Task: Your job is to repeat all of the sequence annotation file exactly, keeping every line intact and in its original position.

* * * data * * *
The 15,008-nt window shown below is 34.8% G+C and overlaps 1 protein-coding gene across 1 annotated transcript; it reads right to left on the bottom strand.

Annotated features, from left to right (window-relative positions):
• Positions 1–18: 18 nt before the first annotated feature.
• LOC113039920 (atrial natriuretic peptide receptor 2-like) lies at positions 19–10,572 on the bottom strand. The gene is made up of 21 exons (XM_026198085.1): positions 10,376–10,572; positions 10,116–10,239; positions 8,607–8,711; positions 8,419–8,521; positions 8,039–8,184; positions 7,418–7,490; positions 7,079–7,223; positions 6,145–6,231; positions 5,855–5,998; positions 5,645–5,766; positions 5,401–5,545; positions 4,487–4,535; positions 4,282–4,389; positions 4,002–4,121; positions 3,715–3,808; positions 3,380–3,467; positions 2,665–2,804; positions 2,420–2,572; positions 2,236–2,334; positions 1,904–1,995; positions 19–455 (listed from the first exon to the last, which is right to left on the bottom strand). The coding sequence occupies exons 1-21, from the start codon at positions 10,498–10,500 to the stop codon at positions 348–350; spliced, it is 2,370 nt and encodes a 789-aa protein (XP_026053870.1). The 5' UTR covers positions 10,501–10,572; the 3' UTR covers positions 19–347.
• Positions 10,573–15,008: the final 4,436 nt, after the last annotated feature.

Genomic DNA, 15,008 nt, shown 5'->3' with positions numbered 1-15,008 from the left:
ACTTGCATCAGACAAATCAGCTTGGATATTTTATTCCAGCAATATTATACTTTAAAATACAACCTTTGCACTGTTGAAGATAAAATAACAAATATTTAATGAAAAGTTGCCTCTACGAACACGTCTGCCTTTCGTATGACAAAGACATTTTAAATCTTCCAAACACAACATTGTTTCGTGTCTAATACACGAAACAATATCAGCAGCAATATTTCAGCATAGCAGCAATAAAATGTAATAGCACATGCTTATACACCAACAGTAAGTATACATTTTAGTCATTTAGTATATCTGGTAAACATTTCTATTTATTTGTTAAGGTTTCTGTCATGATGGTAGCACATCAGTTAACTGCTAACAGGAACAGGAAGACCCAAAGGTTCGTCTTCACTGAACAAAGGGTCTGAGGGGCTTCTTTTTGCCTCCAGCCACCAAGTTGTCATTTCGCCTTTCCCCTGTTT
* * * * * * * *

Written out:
The 15,008-nt window shown below is 34.8% G+C and overlaps 1 protein-coding gene across 1 annotated transcript; it reads right to left on the bottom strand.

Annotated features, from left to right (window-relative positions):
• Positions 1–18: 18 nt before the first annotated feature.
• LOC113039920 (atrial natriuretic peptide receptor 2-like) lies at positions 19–10,572 on the bottom strand. The gene is made up of 21 exons (XM_026198085.1): positions 10,376–10,572; positions 10,116–10,239; positions 8,607–8,711; positions 8,419–8,521; positions 8,039–8,184; positions 7,418–7,490; positions 7,079–7,223; positions 6,145–6,231; positions 5,855–5,998; positions 5,645–5,766; positions 5,401–5,545; positions 4,487–4,535; positions 4,282–4,389; positions 4,002–4,121; positions 3,715–3,808; positions 3,380–3,467; positions 2,665–2,804; positions 2,420–2,572; positions 2,236–2,334; positions 1,904–1,995; positions 19–455 (listed from the first exon to the last, which is right to left on the bottom strand). The coding sequence occupies exons 1-21, from the start codon at positions 10,498–10,500 to the stop codon at positions 348–350; spliced, it is 2,370 nt and encodes a 789-aa protein (XP_026053870.1). The 5' UTR covers positions 10,501–10,572; the 3' UTR covers positions 19–347.
• Positions 10,573–15,008: the final 4,436 nt, after the last annotated feature.

Genomic DNA, 15,008 nt, shown 5'->3' with positions numbered 1-15,008 from the left:
ACTTGCATCAGACAAATCAGCTTGGATATTTTATTCCAGCAATATTATACTTTAAAATACAACCTTTGCACTGTTGAAGATAAAATAACAAATATTTAATGAAAAGTTGCCTCTACGAACACGTCTGCCTTTCGTATGACAAAGACATTTTAAATCTTCCAAACACAACATTGTTTCGTGTCTAATACACGAAACAATATCAGCAGCAATATTTCAGCATAGCAGCAATAAAATGTAATAGCACATGCTTATACACCAACAGTAAGTATACATTTTAGTCATTTAGTATATCTGGTAAACATTTCTATTTATTTGTTAAGGTTTCTGTCATGATGGTAGCACATCAGTTAACTGCTAACAGGAACAGGAAGACCCAAAGGTTCGTCTTCACTGAACAAAGGGTCTGAGGGGCTTCTTTTTGCCTCCAGCCACCAAGTTGTCATTTCGCCTTTCCCCTGTTT